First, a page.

A bill now before Cabinet proposes to raise the age of marriage for girls to 18 years old.
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Great employees make great friends
Q: Our company, N7 Creamery, will soon open its flagship location in Southern California. This has been one of the most difficult undertakings of my life, but I find myself thinking about the team I have built rather than any concerns about money. This leads me to my question: How close is too close? Is it OK to develop tight bonds with and even to grow to love the people who work for you?
I’ve met some of my closest friends through my work, and I’m delighted when our employees at the different Virgin companies tell me the same thing. In most jobs people spend more time with colleagues than with family and friends, so why not turn professional relationships into real friendships? A warm and friendly atmosphere can only benefit your team and your customers.
The guidelines you put in place on this subject will shape your company’s culture for years to come. Some managers frown upon their staff having fun at work, becoming the best of friends or even falling in love, but I disagree. At Virgin we’ve managed to create a fun, inclusive, energetic atmosphere at work, and the friendships and romances that have flourished have enriched our lives; we’ve celebrated many employee marriages over the years.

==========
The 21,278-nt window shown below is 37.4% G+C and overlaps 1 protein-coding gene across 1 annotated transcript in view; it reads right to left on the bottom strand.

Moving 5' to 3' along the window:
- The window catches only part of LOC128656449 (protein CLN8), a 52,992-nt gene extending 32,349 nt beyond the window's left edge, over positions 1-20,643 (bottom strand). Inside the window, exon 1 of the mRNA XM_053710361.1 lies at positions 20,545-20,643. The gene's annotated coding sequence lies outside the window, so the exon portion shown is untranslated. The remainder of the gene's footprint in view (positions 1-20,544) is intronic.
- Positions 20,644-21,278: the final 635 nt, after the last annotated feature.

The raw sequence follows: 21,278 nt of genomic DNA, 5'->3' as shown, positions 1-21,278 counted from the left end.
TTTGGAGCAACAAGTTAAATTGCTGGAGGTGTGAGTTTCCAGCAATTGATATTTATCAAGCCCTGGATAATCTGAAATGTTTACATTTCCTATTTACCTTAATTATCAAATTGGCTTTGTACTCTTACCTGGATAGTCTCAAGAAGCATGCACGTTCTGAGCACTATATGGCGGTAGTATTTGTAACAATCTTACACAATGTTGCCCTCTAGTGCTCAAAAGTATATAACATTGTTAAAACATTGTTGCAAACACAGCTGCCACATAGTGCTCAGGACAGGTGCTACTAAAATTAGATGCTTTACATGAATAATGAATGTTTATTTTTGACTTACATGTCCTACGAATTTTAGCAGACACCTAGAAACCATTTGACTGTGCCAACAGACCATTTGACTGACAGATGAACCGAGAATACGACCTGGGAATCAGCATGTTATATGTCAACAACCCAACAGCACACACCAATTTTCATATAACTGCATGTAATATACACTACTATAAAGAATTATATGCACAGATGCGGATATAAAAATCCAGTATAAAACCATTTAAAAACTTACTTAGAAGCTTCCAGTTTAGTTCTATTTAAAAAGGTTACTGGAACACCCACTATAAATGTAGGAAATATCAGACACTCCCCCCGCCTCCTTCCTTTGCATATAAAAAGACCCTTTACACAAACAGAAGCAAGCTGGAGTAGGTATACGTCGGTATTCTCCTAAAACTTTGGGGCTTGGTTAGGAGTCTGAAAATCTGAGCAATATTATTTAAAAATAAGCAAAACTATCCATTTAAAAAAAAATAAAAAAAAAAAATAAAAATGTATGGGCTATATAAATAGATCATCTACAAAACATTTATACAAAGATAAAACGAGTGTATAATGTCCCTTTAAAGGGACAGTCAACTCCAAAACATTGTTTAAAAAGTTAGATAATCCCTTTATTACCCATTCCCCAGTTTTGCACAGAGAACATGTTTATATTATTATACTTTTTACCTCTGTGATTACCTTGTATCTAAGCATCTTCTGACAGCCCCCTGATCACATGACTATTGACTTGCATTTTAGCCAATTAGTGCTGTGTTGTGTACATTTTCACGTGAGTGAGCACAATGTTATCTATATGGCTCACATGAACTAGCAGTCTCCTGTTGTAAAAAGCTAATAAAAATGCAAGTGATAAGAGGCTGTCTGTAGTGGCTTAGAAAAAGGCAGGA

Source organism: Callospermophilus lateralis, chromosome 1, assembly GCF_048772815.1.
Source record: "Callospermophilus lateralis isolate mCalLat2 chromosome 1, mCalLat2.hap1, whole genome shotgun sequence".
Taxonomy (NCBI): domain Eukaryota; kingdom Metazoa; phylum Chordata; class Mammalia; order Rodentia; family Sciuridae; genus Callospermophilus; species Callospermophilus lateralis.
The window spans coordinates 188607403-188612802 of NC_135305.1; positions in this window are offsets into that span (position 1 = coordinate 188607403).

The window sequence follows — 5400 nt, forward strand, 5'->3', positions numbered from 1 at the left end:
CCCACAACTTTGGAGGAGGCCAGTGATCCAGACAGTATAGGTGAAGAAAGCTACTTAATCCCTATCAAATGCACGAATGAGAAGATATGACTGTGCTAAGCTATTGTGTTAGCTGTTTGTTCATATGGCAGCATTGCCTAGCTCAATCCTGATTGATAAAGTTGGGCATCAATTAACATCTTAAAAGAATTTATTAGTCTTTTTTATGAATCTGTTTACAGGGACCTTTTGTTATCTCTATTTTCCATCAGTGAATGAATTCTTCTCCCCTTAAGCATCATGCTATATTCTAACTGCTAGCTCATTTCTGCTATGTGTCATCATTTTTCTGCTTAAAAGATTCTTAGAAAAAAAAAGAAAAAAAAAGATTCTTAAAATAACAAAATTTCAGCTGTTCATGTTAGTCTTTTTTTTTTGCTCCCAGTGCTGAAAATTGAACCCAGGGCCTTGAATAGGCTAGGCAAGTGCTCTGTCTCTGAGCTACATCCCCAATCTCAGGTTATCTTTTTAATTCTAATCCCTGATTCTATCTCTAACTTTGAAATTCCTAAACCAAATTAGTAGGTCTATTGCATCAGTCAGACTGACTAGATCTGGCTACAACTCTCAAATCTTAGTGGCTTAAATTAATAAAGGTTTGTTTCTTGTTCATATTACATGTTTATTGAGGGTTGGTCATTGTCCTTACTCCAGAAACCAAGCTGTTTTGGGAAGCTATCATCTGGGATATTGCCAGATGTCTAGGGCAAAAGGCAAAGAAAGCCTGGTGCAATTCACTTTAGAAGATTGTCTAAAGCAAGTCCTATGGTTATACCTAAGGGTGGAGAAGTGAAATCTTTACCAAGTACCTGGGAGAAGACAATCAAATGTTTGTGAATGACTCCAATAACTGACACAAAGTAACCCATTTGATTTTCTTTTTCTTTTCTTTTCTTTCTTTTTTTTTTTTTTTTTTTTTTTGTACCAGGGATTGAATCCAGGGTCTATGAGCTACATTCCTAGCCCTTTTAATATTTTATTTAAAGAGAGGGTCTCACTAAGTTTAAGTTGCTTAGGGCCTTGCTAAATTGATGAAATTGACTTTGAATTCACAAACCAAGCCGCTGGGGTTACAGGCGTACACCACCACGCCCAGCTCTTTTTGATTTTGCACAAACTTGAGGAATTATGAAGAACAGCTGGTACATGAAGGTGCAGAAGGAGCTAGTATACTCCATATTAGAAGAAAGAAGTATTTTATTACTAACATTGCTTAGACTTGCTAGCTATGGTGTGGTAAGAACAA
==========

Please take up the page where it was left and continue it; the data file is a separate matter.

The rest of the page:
Such bonds encourage employees to collaborate and help them to stick together through tough moments. A couple of years ago, after Virgin Money acquired the British bank Northern Rock, I traveled the country, welcoming the new employees into the Virgin Group. One of my goals was to get a better sense of the atmosphere at the branches, and I was thrilled to find that at many offices, there were not only husbands and wives working together, but sometimes their sons and daughters too! There is no stronger endorsement than when an employee tells a relative that a company is a great place to work, so I knew that our new business would fit well with the Virgin Group.